All in all, I like Politico's list of the Top Ten Media Blunders of 2008, by staff writer Michael Calderone, appearing on the website this evening. How can you be too tough on a list that includes, among other faux pas:
  • MSNBC's use of Keith Olbermann and Chris Matthews as election night and convention co-anchors;
  • The New York Times's suggestive but unsubstantiated story about John McCain and lobbyist Vikki Iseman; and
  • The MSM's lack of curiosity despite the National Enquirer's solid reporting on the John Edwards affair?
But no story about a list would be complete without some beefing and second-guessing, and I have some.  Here's blunder #6 on the Politico list [emphasis added]:


It's official. Politico.com, a favorite of political news junkies on the Web, is partnering up with a British news wire that in November professed that media bias was "largely unseen" in the presidential race.:

Politico announced a new partnership with Reuters on Monday that will provide political, government and business news from both organizations to newspapers across the United States.

In September, Politico launched the Politico Network, a partnership whereby member publications could run Politico content in print or online, while sharing in the profits from online advertisements.

Now, members of the Politico Network—which includes 60 newspapers and 40 broadcast outlets—will be able to run a broad selection of Reuters’ wire copy for free, while similarly sharing in the revenue from online advertising that’s sold by Politico.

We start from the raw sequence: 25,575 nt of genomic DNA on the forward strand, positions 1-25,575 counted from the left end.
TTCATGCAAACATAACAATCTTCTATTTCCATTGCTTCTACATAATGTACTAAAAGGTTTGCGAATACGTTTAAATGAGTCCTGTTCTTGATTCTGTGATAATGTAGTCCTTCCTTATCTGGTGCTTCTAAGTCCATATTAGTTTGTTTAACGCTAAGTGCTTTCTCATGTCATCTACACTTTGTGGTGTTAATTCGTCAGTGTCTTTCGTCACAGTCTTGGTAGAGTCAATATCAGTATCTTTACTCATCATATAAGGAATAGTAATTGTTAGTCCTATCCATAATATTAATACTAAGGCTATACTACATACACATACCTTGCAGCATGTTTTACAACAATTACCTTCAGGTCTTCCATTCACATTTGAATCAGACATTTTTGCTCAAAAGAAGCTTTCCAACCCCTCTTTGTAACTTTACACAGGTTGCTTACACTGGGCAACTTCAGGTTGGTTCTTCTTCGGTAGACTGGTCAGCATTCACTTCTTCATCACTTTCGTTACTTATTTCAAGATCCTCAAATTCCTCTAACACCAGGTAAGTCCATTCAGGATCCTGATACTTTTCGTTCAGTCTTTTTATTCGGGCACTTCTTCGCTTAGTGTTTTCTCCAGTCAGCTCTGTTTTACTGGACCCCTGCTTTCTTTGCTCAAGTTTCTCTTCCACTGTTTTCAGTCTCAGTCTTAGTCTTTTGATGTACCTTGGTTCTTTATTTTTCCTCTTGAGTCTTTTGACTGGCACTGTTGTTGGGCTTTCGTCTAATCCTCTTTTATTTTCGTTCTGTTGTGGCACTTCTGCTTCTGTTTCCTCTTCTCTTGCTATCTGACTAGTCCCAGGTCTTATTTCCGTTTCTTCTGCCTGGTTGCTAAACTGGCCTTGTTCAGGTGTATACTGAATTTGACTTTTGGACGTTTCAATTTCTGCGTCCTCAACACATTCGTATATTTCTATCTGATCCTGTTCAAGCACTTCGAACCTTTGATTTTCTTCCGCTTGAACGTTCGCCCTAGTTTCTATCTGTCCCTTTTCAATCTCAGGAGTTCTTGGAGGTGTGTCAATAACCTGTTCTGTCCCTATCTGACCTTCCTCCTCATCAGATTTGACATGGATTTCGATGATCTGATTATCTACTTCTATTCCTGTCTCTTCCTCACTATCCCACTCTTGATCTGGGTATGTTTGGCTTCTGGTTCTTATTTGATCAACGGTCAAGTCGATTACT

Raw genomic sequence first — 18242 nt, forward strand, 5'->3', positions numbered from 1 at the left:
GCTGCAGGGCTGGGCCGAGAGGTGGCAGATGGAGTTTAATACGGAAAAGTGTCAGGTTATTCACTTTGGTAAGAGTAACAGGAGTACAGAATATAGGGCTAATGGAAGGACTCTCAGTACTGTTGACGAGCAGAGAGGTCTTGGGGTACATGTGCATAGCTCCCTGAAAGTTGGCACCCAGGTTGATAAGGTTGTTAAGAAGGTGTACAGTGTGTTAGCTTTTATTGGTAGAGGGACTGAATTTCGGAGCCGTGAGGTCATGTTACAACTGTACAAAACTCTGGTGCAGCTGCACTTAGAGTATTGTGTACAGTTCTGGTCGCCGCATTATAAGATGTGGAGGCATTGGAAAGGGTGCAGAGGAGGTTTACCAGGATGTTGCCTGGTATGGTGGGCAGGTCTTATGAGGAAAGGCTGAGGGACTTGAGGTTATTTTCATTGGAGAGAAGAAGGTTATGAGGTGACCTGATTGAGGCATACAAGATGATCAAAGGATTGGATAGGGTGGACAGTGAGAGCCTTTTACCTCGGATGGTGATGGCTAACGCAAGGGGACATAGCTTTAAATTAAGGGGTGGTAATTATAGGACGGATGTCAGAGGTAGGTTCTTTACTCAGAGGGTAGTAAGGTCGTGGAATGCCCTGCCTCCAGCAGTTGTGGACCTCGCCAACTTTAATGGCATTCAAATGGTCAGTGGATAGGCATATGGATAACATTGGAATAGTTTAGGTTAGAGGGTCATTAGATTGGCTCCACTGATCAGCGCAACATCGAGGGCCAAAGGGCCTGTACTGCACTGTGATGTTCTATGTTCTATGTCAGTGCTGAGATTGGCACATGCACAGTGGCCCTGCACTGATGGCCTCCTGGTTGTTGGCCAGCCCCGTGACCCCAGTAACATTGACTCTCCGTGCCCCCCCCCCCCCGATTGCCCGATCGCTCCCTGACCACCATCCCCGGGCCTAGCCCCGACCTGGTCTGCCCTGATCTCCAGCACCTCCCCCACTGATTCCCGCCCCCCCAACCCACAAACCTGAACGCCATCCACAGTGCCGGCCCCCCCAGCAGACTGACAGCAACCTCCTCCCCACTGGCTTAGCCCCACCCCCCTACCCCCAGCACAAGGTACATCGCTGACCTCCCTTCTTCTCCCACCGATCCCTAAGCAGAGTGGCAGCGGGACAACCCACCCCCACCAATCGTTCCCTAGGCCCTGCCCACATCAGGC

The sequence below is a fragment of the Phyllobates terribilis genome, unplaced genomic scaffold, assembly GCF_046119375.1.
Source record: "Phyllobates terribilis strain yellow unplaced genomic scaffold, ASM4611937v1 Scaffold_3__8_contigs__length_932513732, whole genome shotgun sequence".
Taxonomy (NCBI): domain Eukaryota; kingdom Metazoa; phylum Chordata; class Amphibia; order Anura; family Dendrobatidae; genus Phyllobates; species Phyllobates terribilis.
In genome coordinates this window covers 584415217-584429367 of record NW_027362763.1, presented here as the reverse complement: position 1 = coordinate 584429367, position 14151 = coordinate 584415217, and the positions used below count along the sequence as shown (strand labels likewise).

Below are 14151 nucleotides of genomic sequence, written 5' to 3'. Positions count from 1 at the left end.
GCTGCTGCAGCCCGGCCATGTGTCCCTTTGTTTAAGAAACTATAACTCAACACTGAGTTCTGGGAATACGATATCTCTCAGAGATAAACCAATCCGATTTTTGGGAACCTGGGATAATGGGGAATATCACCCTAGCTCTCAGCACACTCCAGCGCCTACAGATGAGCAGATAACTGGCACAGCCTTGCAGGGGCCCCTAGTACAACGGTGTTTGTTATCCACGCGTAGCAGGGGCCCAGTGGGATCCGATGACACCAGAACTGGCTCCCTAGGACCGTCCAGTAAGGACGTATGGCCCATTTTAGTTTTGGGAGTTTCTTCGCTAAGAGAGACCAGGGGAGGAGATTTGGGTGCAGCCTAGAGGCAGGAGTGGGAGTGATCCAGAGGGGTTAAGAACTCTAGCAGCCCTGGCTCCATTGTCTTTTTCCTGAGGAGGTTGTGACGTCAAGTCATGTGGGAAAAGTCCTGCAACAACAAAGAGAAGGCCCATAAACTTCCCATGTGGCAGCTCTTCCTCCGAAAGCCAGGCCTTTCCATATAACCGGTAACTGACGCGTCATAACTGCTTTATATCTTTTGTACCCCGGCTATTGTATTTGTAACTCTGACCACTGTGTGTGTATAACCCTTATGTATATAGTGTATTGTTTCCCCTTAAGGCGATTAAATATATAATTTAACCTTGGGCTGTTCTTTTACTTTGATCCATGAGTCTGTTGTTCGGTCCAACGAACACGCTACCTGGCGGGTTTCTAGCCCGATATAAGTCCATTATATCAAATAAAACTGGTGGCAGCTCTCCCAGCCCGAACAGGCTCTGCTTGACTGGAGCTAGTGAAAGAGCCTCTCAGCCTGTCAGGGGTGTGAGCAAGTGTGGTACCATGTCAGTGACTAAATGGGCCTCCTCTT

And Reuters will distribute Politico stories worldwide through the news organization’s subscription-based wire service.



President-elect Barack Obama's transition website Change.gov is censoring questions offered by readers about disgraced Illinois Governor Rod Blagojevich.

Although the "Open for Questions" page was launched Wednesday stating "The Obama-Biden Transition wants to hear from you," readers have been quick to shelter the president-elect from inquiries relating to Blago. 

I guess this is change you can believe in.

As reported by Politico's Ben Smith:



When promises candidate Barack Obama made to voters during the campaign get tossed aside like so much rubbish, will media hold his feet to the fire?

Such is an important question given how many pledges Democrats and their leaders made to garner the public's support in 2006 which ended up being completely irrelevant once the 110th Congress was sworn in.

For the most part, as each campaign commitment was tossed on the trash heep, Speaker Pelosi, Majority Leader Reid, and all their accomplices were given a pass by "journalists" from coast to coast.

With this in mind, Politico on Monday published a list of campaign promises the president-elect has already gone back on -- or appears to be in the process of doing so -- that an honest media, despite their complicity in getting him elected, should be aggressively reporting if getting the policies enacted were more important than getting the person they liked in the White House (h/t Hot Air, photo courtesy AP via Politico):



If "Hardball" host Chris Matthews is indeed going to challenge Arlen Specter for his senate seat in 2010, he must resign his position with MSNBC.

So say a growing chorus of observers from both sides of the aisle.

As reported by Politico's Michael Calderone Thursday:



This particular Palin report is funny for it's cluelessness, but a spokesman for the Internet search engine company Lycos is astounded that people are still interested enough in Governor Sarah Palin to put her name in the search field of an Internet search engine like Lycos or Google. After all, we have Obama, now, the spokesman says. Why do we need Palin info still?

The quotes from Kathy O’Reilly, a spokeswoman for Lycos, were reported by Politico last week and goes to show that the appeal of Sarah Palin is still little understood in many quarters.

Sarah Palin has stayed in the list of the top 5 Internet searches since she was chosen as John McCain's running mate in October.